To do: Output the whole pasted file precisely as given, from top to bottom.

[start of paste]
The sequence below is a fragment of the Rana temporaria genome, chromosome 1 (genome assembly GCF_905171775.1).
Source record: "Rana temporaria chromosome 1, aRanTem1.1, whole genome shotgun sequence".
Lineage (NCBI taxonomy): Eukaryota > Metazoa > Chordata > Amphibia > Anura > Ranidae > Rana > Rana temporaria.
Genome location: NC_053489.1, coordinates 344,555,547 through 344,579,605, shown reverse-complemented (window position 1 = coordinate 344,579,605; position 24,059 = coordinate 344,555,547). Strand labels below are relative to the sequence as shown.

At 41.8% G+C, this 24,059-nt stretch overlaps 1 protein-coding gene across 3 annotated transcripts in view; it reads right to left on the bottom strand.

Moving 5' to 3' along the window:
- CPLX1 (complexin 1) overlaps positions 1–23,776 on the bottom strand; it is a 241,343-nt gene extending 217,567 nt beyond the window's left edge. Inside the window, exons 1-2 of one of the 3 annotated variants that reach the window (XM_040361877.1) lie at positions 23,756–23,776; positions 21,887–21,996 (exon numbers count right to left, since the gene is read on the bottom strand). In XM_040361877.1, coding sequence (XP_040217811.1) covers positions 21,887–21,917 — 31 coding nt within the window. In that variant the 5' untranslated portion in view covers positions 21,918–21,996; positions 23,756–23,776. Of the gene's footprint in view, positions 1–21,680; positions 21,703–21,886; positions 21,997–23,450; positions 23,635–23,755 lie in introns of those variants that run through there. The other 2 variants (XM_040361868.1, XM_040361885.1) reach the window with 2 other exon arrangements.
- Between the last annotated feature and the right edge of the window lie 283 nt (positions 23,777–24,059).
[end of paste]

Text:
The sequence below is a fragment of the Rana temporaria genome, chromosome 1 (genome assembly GCF_905171775.1).
Source record: "Rana temporaria chromosome 1, aRanTem1.1, whole genome shotgun sequence".
Lineage (NCBI taxonomy): Eukaryota > Metazoa > Chordata > Amphibia > Anura > Ranidae > Rana > Rana temporaria.
Genome location: NC_053489.1, coordinates 344,555,547 through 344,579,605, shown reverse-complemented (window position 1 = coordinate 344,579,605; position 24,059 = coordinate 344,555,547). Strand labels below are relative to the sequence as shown.

At 41.8% G+C, this 24,059-nt stretch overlaps 1 protein-coding gene across 3 annotated transcripts in view; it reads right to left on the bottom strand.

Moving 5' to 3' along the window:
- CPLX1 (complexin 1) overlaps positions 1–23,776 on the bottom strand; it is a 241,343-nt gene extending 217,567 nt beyond the window's left edge. Inside the window, exons 1-2 of one of the 3 annotated variants that reach the window (XM_040361877.1) lie at positions 23,756–23,776; positions 21,887–21,996 (exon numbers count right to left, since the gene is read on the bottom strand). In XM_040361877.1, coding sequence (XP_040217811.1) covers positions 21,887–21,917 — 31 coding nt within the window. In that variant the 5' untranslated portion in view covers positions 21,918–21,996; positions 23,756–23,776. Of the gene's footprint in view, positions 1–21,680; positions 21,703–21,886; positions 21,997–23,450; positions 23,635–23,755 lie in introns of those variants that run through there. The other 2 variants (XM_040361868.1, XM_040361885.1) reach the window with 2 other exon arrangements.
- Between the last annotated feature and the right edge of the window lie 283 nt (positions 23,777–24,059).